During a presidential debate against then-opponent Hillary Clinton, former president Donald Trump famously observed that not paying his full tax liability “makes me smart.” There are certainly times when not paying one’s full tax liability is a savvy approach to financial management and times when not paying one’s full tax liability is a crime.
If you have a substantial tax liability, you may wonder when skirting your full tax burden is savvy and when making this effort could get you into trouble. The long and short of the situation is that if you are taking lawful advantage of credits, deductions and other tax loopholes clearly provided for in the U.S. Tax Code, you’re likely standing on solid ground. If your strategies are not fully supported by compliance with the Tax Code, you’re standing on shaky ground indeed.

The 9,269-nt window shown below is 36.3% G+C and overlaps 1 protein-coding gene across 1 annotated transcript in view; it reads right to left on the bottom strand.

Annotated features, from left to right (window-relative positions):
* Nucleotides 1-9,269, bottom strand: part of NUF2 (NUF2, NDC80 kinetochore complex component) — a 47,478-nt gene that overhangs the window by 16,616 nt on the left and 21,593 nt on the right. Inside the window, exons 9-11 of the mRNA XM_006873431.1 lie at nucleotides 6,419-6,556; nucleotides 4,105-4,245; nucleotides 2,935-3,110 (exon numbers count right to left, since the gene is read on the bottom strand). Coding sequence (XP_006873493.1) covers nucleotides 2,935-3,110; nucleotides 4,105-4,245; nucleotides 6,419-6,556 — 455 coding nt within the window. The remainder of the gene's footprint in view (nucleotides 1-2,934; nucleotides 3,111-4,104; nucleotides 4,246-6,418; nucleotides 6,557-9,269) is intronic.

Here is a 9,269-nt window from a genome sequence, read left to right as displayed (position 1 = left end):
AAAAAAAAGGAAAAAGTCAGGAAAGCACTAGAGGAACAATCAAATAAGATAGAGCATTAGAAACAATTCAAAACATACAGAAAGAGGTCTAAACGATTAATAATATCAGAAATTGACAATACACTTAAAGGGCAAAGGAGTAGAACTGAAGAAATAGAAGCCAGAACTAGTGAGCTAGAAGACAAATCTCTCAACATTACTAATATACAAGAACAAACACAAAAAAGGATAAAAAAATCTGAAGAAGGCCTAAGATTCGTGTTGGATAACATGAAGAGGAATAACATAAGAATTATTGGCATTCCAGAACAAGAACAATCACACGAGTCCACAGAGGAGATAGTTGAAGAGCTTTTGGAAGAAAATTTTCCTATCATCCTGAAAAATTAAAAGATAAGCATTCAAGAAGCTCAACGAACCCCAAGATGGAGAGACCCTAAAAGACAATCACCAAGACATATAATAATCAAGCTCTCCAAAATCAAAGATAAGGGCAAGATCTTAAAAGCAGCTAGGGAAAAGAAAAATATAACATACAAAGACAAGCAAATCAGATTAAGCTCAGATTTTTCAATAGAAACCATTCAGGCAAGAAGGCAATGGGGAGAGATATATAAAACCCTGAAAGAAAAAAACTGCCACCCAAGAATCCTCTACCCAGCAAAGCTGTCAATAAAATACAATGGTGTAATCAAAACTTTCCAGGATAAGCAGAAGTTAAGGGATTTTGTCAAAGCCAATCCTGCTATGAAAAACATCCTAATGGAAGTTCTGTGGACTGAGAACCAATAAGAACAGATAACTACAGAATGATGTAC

Taking informed, proactive approaches is key
By understanding when an action is considered to be tax avoidance versus tax evasion, you can protect your interests, limit your tax liability and avoid tax controversy. You can also feel confident that the IRS will not seek to enforce tax laws in ways that could dramatically affect your life and your finances because you will be in compliance with the law to begin with.
The U.S. Tax Code is both notoriously complex and ever-changing. Avoid assuming that you know everything you need to know about how to skirt taxes lawfully. Instead, consider speaking with a seasoned tax professional about lawful avoidance strategies and when you should pay what you rightfully owe the government. That way, should a tax controversy arise or should you ever be accused of tax evasion, you’ll be able to clearly explain why you’re in the right.